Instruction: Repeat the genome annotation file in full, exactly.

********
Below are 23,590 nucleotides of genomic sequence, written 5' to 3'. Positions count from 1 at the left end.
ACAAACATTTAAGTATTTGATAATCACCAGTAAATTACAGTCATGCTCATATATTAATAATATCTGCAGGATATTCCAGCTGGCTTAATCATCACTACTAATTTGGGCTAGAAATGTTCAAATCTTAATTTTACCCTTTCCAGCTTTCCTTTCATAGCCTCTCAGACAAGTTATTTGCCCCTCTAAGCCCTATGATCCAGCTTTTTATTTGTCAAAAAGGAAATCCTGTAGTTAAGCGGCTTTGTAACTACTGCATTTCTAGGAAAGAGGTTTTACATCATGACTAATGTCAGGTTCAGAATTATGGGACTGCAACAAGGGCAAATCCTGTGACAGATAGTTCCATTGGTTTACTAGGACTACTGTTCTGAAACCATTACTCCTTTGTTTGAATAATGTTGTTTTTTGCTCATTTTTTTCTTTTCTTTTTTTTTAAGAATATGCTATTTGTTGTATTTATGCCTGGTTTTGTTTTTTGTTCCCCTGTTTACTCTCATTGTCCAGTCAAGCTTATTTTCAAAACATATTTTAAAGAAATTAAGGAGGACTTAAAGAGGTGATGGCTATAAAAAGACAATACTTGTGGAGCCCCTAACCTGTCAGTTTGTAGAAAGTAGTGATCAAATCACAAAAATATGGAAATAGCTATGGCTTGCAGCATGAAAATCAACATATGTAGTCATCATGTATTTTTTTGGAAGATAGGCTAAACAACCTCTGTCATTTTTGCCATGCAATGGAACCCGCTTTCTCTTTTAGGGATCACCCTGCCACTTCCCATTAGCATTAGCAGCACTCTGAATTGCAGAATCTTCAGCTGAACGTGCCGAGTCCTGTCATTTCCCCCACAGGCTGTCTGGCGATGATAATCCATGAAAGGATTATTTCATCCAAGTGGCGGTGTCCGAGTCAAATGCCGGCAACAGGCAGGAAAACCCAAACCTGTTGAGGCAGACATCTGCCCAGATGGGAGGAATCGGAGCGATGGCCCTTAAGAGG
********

Below are 23,590 nucleotides of genomic sequence, written 5' to 3'. Positions count from 1 at the left end.
ACAAACATTTAAGTATTTGATAATCACCAGTAAATTACAGTCATGCTCATATATTAATAATATCTGCAGGATATTCCAGCTGGCTTAATCATCACTACTAATTTGGGCTAGAAATGTTCAAATCTTAATTTTACCCTTTCCAGCTTTCCTTTCATAGCCTCTCAGACAAGTTATTTGCCCCTCTAAGCCCTATGATCCAGCTTTTTATTTGTCAAAAAGGAAATCCTGTAGTTAAGCGGCTTTGTAACTACTGCATTTCTAGGAAAGAGGTTTTACATCATGACTAATGTCAGGTTCAGAATTATGGGACTGCAACAAGGGCAAATCCTGTGACAGATAGTTCCATTGGTTTACTAGGACTACTGTTCTGAAACCATTACTCCTTTGTTTGAATAATGTTGTTTTTTGCTCATTTTTTTCTTTTCTTTTTTTTTAAGAATATGCTATTTGTTGTATTTATGCCTGGTTTTGTTTTTTGTTCCCCTGTTTACTCTCATTGTCCAGTCAAGCTTATTTTCAAAACATATTTTAAAGAAATTAAGGAGGACTTAAAGAGGTGATGGCTATAAAAAGACAATACTTGTGGAGCCCCTAACCTGTCAGTTTGTAGAAAGTAGTGATCAAATCACAAAAATATGGAAATAGCTATGGCTTGCAGCATGAAAATCAACATATGTAGTCATCATGTATTTTTTTGGAAGATAGGCTAAACAACCTCTGTCATTTTTGCCATGCAATGGAACCCGCTTTCTCTTTTAGGGATCACCCTGCCACTTCCCATTAGCATTAGCAGCACTCTGAATTGCAGAATCTTCAGCTGAACGTGCCGAGTCCTGTCATTTCCCCCACAGGCTGTCTGGCGATGATAATCCATGAAAGGATTATTTCATCCAAGTGGCGGTGTCCGAGTCAAATGCCGGCAACAGGCAGGAAAACCCAAACCTGTTGAGGCAGACATCTGCCCAGATGGGAGGAATCGGAGCGATGGCCCTTAAGAGG